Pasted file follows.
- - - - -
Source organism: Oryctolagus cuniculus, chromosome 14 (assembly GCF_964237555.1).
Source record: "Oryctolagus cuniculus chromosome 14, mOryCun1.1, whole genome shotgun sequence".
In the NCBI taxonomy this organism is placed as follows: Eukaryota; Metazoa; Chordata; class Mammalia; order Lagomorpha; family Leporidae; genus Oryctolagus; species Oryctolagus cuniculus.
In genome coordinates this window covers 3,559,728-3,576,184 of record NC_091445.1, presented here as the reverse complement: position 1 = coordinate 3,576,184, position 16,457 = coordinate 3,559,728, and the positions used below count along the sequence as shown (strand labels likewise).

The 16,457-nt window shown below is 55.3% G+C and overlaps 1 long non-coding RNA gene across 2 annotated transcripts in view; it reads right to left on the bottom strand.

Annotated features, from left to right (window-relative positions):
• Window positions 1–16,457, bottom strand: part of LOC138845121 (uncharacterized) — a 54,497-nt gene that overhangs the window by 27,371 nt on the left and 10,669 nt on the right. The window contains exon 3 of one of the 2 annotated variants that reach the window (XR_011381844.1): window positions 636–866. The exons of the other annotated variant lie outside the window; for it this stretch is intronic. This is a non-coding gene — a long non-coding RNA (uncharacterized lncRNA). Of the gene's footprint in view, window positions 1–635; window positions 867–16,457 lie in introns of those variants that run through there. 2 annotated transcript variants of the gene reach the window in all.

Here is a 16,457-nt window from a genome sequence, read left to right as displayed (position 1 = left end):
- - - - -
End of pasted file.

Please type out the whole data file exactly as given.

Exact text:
Source organism: Oryctolagus cuniculus, chromosome 14 (assembly GCF_964237555.1).
Source record: "Oryctolagus cuniculus chromosome 14, mOryCun1.1, whole genome shotgun sequence".
In the NCBI taxonomy this organism is placed as follows: Eukaryota; Metazoa; Chordata; class Mammalia; order Lagomorpha; family Leporidae; genus Oryctolagus; species Oryctolagus cuniculus.
In genome coordinates this window covers 3,559,728-3,576,184 of record NC_091445.1, presented here as the reverse complement: position 1 = coordinate 3,576,184, position 16,457 = coordinate 3,559,728, and the positions used below count along the sequence as shown (strand labels likewise).

The 16,457-nt window shown below is 55.3% G+C and overlaps 1 long non-coding RNA gene across 2 annotated transcripts in view; it reads right to left on the bottom strand.

Annotated features, from left to right (window-relative positions):
• Window positions 1–16,457, bottom strand: part of LOC138845121 (uncharacterized) — a 54,497-nt gene that overhangs the window by 27,371 nt on the left and 10,669 nt on the right. The window contains exon 3 of one of the 2 annotated variants that reach the window (XR_011381844.1): window positions 636–866. The exons of the other annotated variant lie outside the window; for it this stretch is intronic. This is a non-coding gene — a long non-coding RNA (uncharacterized lncRNA). Of the gene's footprint in view, window positions 1–635; window positions 867–16,457 lie in introns of those variants that run through there. 2 annotated transcript variants of the gene reach the window in all.

Here is a 16,457-nt window from a genome sequence, read left to right as displayed (position 1 = left end):